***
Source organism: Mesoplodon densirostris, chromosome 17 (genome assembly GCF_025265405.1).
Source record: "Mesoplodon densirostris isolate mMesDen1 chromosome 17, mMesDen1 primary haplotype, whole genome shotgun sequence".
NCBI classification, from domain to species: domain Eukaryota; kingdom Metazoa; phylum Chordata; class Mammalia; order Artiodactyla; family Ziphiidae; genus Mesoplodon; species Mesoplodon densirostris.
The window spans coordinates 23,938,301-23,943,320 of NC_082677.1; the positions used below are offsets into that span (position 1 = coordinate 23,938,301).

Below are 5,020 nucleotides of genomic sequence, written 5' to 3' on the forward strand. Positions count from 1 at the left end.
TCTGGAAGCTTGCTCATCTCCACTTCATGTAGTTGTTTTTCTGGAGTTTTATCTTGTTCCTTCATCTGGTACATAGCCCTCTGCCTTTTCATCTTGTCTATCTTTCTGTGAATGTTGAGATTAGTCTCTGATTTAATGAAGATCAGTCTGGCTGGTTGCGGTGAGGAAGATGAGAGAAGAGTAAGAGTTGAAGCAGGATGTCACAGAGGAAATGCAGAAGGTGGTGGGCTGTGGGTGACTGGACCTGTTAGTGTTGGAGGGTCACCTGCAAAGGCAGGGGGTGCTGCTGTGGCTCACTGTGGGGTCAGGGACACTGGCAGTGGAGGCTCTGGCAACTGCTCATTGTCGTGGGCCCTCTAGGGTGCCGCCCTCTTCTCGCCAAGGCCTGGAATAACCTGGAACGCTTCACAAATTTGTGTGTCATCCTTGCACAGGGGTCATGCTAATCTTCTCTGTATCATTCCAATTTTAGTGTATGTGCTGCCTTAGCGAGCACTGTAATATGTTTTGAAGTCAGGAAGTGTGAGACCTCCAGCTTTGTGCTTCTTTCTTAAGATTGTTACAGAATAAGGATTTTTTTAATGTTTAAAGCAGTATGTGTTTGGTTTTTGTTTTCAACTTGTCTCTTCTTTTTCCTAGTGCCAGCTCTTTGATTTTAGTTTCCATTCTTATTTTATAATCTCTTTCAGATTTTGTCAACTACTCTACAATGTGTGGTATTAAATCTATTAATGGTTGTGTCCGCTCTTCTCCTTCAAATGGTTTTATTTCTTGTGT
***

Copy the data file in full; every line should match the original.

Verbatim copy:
Source organism: Mesoplodon densirostris, chromosome 17 (genome assembly GCF_025265405.1).
Source record: "Mesoplodon densirostris isolate mMesDen1 chromosome 17, mMesDen1 primary haplotype, whole genome shotgun sequence".
NCBI classification, from domain to species: domain Eukaryota; kingdom Metazoa; phylum Chordata; class Mammalia; order Artiodactyla; family Ziphiidae; genus Mesoplodon; species Mesoplodon densirostris.
The window spans coordinates 23,938,301-23,943,320 of NC_082677.1; the positions used below are offsets into that span (position 1 = coordinate 23,938,301).

Below are 5,020 nucleotides of genomic sequence, written 5' to 3' on the forward strand. Positions count from 1 at the left end.
TCTGGAAGCTTGCTCATCTCCACTTCATGTAGTTGTTTTTCTGGAGTTTTATCTTGTTCCTTCATCTGGTACATAGCCCTCTGCCTTTTCATCTTGTCTATCTTTCTGTGAATGTTGAGATTAGTCTCTGATTTAATGAAGATCAGTCTGGCTGGTTGCGGTGAGGAAGATGAGAGAAGAGTAAGAGTTGAAGCAGGATGTCACAGAGGAAATGCAGAAGGTGGTGGGCTGTGGGTGACTGGACCTGTTAGTGTTGGAGGGTCACCTGCAAAGGCAGGGGGTGCTGCTGTGGCTCACTGTGGGGTCAGGGACACTGGCAGTGGAGGCTCTGGCAACTGCTCATTGTCGTGGGCCCTCTAGGGTGCCGCCCTCTTCTCGCCAAGGCCTGGAATAACCTGGAACGCTTCACAAATTTGTGTGTCATCCTTGCACAGGGGTCATGCTAATCTTCTCTGTATCATTCCAATTTTAGTGTATGTGCTGCCTTAGCGAGCACTGTAATATGTTTTGAAGTCAGGAAGTGTGAGACCTCCAGCTTTGTGCTTCTTTCTTAAGATTGTTACAGAATAAGGATTTTTTTAATGTTTAAAGCAGTATGTGTTTGGTTTTTGTTTTCAACTTGTCTCTTCTTTTTCCTAGTGCCAGCTCTTTGATTTTAGTTTCCATTCTTATTTTATAATCTCTTTCAGATTTTGTCAACTACTCTACAATGTGTGGTATTAAATCTATTAATGGTTGTGTCCGCTCTTCTCCTTCAAATGGTTTTATTTCTTGTGT